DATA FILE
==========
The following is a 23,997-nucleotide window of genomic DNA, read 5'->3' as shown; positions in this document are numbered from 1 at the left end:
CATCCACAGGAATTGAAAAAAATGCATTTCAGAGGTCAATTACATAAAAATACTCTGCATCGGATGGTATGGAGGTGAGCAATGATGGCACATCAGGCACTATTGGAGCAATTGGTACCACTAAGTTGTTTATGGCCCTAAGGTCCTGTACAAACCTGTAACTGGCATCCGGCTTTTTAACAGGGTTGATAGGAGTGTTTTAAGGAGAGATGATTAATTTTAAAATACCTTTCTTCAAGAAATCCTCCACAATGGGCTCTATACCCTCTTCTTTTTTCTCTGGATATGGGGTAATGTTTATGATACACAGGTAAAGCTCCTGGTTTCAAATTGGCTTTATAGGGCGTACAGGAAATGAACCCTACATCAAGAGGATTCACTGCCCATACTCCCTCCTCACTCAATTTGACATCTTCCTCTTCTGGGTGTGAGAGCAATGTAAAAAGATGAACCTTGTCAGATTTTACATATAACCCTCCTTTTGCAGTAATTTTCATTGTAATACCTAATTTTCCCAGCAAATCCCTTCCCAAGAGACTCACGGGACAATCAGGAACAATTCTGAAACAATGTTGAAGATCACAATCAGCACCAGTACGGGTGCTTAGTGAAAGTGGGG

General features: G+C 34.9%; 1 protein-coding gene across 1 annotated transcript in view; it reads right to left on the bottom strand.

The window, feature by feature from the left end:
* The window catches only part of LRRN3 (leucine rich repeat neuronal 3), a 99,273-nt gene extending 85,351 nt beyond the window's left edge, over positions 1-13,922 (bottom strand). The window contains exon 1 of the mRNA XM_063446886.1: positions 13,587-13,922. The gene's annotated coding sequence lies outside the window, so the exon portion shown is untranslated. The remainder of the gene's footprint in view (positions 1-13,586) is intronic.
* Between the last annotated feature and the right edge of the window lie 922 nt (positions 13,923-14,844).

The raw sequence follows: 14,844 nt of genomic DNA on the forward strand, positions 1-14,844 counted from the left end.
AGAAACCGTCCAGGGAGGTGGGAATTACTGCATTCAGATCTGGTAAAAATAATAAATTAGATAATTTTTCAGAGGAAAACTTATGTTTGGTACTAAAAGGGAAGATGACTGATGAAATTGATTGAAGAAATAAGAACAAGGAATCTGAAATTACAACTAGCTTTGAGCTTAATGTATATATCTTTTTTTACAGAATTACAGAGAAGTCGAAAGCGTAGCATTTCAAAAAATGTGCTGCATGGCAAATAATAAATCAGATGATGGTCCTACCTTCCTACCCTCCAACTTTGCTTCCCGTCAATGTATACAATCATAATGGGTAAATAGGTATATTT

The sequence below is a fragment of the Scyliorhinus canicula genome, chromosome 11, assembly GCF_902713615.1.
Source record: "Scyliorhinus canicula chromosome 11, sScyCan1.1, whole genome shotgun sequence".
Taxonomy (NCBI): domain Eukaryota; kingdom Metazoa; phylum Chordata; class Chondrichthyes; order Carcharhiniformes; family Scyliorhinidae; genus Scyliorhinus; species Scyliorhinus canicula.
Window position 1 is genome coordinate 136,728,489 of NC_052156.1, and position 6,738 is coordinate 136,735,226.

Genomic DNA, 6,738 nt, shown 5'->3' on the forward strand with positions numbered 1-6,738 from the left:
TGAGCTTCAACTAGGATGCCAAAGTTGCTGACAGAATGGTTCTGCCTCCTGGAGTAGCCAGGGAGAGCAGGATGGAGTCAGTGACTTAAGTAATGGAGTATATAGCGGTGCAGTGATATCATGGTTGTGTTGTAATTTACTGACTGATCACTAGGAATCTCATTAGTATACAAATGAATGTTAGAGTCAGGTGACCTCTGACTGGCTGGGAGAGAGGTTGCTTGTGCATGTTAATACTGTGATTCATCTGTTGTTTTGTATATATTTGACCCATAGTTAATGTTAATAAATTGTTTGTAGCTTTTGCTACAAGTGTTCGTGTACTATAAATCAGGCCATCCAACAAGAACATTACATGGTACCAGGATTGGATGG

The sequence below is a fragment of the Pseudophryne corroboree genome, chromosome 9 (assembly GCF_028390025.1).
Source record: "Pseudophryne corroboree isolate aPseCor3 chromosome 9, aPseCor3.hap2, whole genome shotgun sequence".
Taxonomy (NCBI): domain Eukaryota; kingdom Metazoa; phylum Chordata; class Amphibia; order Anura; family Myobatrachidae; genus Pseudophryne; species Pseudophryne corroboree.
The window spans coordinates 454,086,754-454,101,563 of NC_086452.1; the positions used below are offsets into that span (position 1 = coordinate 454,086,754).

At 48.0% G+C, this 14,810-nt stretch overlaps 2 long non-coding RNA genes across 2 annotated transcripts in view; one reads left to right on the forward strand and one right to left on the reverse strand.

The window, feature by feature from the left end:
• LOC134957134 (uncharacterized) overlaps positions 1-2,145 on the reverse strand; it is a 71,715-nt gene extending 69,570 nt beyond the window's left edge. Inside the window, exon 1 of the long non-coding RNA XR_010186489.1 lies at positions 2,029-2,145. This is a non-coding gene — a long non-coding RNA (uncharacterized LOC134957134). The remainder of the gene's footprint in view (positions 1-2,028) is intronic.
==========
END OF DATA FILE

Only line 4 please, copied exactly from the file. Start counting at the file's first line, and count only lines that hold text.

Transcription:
The window, feature by feature from the left end: